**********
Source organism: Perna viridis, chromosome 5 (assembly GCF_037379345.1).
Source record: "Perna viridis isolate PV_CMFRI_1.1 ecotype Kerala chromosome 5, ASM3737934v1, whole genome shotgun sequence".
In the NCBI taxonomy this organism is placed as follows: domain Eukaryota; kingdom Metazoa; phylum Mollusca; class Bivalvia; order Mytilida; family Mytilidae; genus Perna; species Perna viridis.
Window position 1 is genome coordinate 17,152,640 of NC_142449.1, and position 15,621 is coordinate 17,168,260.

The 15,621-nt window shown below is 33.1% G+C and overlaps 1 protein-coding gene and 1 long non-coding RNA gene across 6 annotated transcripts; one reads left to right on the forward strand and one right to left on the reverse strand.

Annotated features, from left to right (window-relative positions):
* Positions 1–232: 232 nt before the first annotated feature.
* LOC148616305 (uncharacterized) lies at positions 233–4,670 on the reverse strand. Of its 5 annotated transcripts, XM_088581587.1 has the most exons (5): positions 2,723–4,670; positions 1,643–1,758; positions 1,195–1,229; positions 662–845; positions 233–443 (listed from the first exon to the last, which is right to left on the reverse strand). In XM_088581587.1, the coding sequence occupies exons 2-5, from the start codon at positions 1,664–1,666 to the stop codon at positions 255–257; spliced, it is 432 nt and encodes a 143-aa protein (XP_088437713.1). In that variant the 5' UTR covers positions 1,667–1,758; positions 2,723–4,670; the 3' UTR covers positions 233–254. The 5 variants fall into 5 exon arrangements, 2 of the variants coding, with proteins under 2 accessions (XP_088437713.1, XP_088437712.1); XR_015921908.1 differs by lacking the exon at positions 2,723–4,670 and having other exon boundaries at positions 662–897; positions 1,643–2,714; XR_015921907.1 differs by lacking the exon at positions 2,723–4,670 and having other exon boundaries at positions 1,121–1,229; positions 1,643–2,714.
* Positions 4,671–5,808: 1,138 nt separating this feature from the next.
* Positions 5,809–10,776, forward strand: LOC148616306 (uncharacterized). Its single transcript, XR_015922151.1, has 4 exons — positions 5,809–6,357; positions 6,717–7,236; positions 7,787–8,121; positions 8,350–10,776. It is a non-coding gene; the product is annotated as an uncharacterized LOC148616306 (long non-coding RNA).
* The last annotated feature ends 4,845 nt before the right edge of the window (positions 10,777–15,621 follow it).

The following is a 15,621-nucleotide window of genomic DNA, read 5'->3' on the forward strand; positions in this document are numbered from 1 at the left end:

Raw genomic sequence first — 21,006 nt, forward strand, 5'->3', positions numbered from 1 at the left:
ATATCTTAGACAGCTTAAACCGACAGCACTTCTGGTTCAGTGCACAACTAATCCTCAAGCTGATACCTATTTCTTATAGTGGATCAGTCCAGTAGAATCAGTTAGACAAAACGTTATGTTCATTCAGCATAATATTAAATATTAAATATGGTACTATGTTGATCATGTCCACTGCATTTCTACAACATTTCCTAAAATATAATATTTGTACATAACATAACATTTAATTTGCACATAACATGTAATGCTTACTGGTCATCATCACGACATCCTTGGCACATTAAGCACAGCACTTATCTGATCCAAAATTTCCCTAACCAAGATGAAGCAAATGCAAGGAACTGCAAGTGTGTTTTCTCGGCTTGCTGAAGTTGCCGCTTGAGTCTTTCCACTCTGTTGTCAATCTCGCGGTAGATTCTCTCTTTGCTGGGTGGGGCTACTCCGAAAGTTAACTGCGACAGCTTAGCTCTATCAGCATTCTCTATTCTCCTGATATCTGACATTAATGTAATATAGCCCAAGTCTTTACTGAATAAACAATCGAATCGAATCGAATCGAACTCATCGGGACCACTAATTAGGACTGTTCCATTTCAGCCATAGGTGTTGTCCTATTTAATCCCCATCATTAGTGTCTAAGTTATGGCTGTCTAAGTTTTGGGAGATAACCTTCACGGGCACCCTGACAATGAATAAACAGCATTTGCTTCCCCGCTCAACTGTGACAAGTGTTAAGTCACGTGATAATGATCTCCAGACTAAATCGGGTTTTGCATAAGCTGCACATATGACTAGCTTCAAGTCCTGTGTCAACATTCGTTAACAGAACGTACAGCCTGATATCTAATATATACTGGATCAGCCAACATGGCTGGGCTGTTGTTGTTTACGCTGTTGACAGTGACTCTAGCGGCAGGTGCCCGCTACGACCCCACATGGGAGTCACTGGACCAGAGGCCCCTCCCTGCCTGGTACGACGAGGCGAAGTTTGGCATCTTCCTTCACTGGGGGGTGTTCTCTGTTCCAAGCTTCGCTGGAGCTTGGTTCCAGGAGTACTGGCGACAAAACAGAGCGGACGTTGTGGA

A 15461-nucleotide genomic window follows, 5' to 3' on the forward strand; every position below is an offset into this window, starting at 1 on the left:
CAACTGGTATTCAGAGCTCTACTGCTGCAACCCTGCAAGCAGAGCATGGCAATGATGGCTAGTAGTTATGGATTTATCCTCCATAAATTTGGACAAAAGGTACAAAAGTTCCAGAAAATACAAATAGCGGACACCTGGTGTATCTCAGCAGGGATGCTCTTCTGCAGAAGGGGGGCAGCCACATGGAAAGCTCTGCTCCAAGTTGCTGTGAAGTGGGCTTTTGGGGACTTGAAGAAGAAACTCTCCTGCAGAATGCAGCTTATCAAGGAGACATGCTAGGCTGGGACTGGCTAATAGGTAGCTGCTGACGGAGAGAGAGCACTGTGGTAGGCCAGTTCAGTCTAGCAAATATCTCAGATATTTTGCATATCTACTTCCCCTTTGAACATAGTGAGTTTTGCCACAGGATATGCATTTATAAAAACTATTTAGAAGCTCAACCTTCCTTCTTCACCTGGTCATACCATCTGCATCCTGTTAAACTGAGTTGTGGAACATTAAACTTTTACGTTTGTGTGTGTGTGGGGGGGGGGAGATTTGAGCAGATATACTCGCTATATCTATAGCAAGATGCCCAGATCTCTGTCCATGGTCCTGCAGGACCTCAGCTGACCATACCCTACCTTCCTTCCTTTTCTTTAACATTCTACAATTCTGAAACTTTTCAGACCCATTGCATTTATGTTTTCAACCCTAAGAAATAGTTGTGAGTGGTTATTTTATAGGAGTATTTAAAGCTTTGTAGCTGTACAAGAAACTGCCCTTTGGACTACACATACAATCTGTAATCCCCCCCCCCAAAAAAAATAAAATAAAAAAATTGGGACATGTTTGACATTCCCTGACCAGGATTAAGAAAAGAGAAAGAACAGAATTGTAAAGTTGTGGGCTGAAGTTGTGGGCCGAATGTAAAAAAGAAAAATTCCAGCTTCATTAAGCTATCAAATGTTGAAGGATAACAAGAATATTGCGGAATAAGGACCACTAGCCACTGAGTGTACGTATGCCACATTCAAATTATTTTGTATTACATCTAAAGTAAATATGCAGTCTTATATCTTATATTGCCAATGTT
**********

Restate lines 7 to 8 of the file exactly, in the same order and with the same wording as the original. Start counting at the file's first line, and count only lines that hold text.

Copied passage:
* Positions 1–232: 232 nt before the first annotated feature.
* LOC148616305 (uncharacterized) lies at positions 233–4,670 on the reverse strand. Of its 5 annotated transcripts, XM_088581587.1 has the most exons (5): positions 2,723–4,670; positions 1,643–1,758; positions 1,195–1,229; positions 662–845; positions 233–443 (listed from the first exon to the last, which is right to left on the reverse strand). In XM_088581587.1, the coding sequence occupies exons 2-5, from the start codon at positions 1,664–1,666 to the stop codon at positions 255–257; spliced, it is 432 nt and encodes a 143-aa protein (XP_088437713.1). In that variant the 5' UTR covers positions 1,667–1,758; positions 2,723–4,670; the 3' UTR covers positions 233–254. The 5 variants fall into 5 exon arrangements, 2 of the variants coding, with proteins under 2 accessions (XP_088437713.1, XP_088437712.1); XR_015921908.1 differs by lacking the exon at positions 2,723–4,670 and having other exon boundaries at positions 662–897; positions 1,643–2,714; XR_015921907.1 differs by lacking the exon at positions 2,723–4,670 and having other exon boundaries at positions 1,121–1,229; positions 1,643–2,714.